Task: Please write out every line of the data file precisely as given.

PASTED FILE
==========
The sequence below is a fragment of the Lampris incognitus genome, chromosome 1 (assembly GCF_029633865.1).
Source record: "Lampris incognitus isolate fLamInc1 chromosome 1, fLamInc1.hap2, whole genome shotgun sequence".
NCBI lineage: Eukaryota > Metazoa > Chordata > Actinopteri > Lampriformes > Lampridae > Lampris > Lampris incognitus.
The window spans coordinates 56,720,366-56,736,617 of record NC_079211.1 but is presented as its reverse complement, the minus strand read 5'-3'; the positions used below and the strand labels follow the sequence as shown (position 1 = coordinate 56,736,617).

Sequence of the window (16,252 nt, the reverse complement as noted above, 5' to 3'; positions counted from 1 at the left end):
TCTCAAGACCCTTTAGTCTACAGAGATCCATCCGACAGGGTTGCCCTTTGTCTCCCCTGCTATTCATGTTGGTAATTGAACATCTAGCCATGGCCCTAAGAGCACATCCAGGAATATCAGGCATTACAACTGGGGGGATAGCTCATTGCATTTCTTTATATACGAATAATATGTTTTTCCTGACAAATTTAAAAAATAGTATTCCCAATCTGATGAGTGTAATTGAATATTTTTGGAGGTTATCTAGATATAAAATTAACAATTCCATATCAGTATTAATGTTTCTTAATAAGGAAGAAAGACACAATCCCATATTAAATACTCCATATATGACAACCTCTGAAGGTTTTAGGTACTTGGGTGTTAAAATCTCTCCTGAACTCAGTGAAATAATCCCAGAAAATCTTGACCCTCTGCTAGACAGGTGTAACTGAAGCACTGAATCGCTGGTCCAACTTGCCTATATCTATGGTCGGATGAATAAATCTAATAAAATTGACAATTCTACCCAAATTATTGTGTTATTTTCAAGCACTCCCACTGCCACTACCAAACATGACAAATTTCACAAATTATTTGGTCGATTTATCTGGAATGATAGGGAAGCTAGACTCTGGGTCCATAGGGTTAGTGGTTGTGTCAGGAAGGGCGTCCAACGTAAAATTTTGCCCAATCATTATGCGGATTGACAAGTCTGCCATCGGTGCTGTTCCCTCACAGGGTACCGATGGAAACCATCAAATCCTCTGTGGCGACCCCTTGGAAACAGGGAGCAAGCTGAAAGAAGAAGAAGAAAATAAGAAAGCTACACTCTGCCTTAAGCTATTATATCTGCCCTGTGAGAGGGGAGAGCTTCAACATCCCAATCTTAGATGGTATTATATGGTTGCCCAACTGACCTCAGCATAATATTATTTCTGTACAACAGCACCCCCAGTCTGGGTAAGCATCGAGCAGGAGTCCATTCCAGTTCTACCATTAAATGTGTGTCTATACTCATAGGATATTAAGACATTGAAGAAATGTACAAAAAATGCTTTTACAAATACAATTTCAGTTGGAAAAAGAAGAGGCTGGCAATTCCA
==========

The sequence below is a fragment of the Lampris incognitus genome, chromosome 1 (assembly GCF_029633865.1).
Source record: "Lampris incognitus isolate fLamInc1 chromosome 1, fLamInc1.hap2, whole genome shotgun sequence".
NCBI lineage: Eukaryota > Metazoa > Chordata > Actinopteri > Lampriformes > Lampridae > Lampris > Lampris incognitus.
The window spans coordinates 56,720,366-56,736,617 of record NC_079211.1 but is presented as its reverse complement, the minus strand read 5'-3'; the positions used below and the strand labels follow the sequence as shown (position 1 = coordinate 56,736,617).

Sequence of the window (16,252 nt, the reverse complement as noted above, 5' to 3'; positions counted from 1 at the left end):
TCTCAAGACCCTTTAGTCTACAGAGATCCATCCGACAGGGTTGCCCTTTGTCTCCCCTGCTATTCATGTTGGTAATTGAACATCTAGCCATGGCCCTAAGAGCACATCCAGGAATATCAGGCATTACAACTGGGGGGATAGCTCATTGCATTTCTTTATATACGAATAATATGTTTTTCCTGACAAATTTAAAAAATAGTATTCCCAATCTGATGAGTGTAATTGAATATTTTTGGAGGTTATCTAGATATAAAATTAACAATTCCATATCAGTATTAATGTTTCTTAATAAGGAAGAAAGACACAATCCCATATTAAATACTCCATATATGACAACCTCTGAAGGTTTTAGGTACTTGGGTGTTAAAATCTCTCCTGAACTCAGTGAAATAATCCCAGAAAATCTTGACCCTCTGCTAGACAGGTGTAACTGAAGCACTGAATCGCTGGTCCAACTTGCCTATATCTATGGTCGGATGAATAAATCTAATAAAATTGACAATTCTACCCAAATTATTGTGTTATTTTCAAGCACTCCCACTGCCACTACCAAACATGACAAATTTCACAAATTATTTGGTCGATTTATCTGGAATGATAGGGAAGCTAGACTCTGGGTCCATAGGGTTAGTGGTTGTGTCAGGAAGGGCGTCCAACGTAAAATTTTGCCCAATCATTATGCGGATTGACAAGTCTGCCATCGGTGCTGTTCCCTCACAGGGTACCGATGGAAACCATCAAATCCTCTGTGGCGACCCCTTGGAAACAGGGAGCAAGCTGAAAGAAGAAGAAGAAAATAAGAAAGCTACACTCTGCCTTAAGCTATTATATCTGCCCTGTGAGAGGGGAGAGCTTCAACATCCCAATCTTAGATGGTATTATATGGTTGCCCAACTGACCTCAGCATAATATTATTTCTGTACAACAGCACCCCCAGTCTGGGTAAGCATCGAGCAGGAGTCCATTCCAGTTCTACCATTAAATGTGTGTCTATACTCATAGGATATTAAGACATTGAAGAAATGTACAAAAAATGCTTTTACAAATACAATTTCAGTTGGAAAAAGAAGAGGCTGGCAATTCCA